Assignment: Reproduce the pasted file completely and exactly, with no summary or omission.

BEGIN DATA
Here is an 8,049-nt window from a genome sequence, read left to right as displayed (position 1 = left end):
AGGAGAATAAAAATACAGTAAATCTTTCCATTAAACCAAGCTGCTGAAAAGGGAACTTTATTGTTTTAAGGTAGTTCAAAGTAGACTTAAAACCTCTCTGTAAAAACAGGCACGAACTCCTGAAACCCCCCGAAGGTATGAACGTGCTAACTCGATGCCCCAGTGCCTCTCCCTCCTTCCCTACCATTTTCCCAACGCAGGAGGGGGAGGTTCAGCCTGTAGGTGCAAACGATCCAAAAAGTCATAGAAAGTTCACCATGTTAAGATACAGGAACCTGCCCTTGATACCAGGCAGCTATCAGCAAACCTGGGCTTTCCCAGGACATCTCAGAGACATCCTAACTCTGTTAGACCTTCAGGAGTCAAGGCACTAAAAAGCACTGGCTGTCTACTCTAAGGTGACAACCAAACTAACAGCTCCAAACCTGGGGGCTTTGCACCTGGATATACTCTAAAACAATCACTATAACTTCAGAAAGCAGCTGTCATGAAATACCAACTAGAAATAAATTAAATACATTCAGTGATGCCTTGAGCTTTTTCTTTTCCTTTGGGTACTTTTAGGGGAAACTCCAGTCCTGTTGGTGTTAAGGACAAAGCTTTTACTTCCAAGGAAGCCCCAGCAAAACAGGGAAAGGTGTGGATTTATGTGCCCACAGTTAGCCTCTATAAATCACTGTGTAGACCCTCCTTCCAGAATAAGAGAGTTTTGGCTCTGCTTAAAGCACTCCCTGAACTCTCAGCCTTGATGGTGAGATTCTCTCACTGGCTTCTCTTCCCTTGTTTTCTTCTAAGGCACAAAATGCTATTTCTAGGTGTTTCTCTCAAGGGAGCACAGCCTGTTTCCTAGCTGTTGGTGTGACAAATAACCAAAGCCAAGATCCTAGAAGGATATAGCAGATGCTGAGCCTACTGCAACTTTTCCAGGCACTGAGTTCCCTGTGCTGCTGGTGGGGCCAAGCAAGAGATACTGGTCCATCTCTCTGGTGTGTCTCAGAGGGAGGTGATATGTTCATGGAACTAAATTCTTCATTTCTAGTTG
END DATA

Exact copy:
Here is an 8,049-nt window from a genome sequence, read left to right as displayed (position 1 = left end):
AGGAGAATAAAAATACAGTAAATCTTTCCATTAAACCAAGCTGCTGAAAAGGGAACTTTATTGTTTTAAGGTAGTTCAAAGTAGACTTAAAACCTCTCTGTAAAAACAGGCACGAACTCCTGAAACCCCCCGAAGGTATGAACGTGCTAACTCGATGCCCCAGTGCCTCTCCCTCCTTCCCTACCATTTTCCCAACGCAGGAGGGGGAGGTTCAGCCTGTAGGTGCAAACGATCCAAAAAGTCATAGAAAGTTCACCATGTTAAGATACAGGAACCTGCCCTTGATACCAGGCAGCTATCAGCAAACCTGGGCTTTCCCAGGACATCTCAGAGACATCCTAACTCTGTTAGACCTTCAGGAGTCAAGGCACTAAAAAGCACTGGCTGTCTACTCTAAGGTGACAACCAAACTAACAGCTCCAAACCTGGGGGCTTTGCACCTGGATATACTCTAAAACAATCACTATAACTTCAGAAAGCAGCTGTCATGAAATACCAACTAGAAATAAATTAAATACATTCAGTGATGCCTTGAGCTTTTTCTTTTCCTTTGGGTACTTTTAGGGGAAACTCCAGTCCTGTTGGTGTTAAGGACAAAGCTTTTACTTCCAAGGAAGCCCCAGCAAAACAGGGAAAGGTGTGGATTTATGTGCCCACAGTTAGCCTCTATAAATCACTGTGTAGACCCTCCTTCCAGAATAAGAGAGTTTTGGCTCTGCTTAAAGCACTCCCTGAACTCTCAGCCTTGATGGTGAGATTCTCTCACTGGCTTCTCTTCCCTTGTTTTCTTCTAAGGCACAAAATGCTATTTCTAGGTGTTTCTCTCAAGGGAGCACAGCCTGTTTCCTAGCTGTTGGTGTGACAAATAACCAAAGCCAAGATCCTAGAAGGATATAGCAGATGCTGAGCCTACTGCAACTTTTCCAGGCACTGAGTTCCCTGTGCTGCTGGTGGGGCCAAGCAAGAGATACTGGTCCATCTCTCTGGTGTGTCTCAGAGGGAGGTGATATGTTCATGGAACTAAATTCTTCATTTCTAGTTG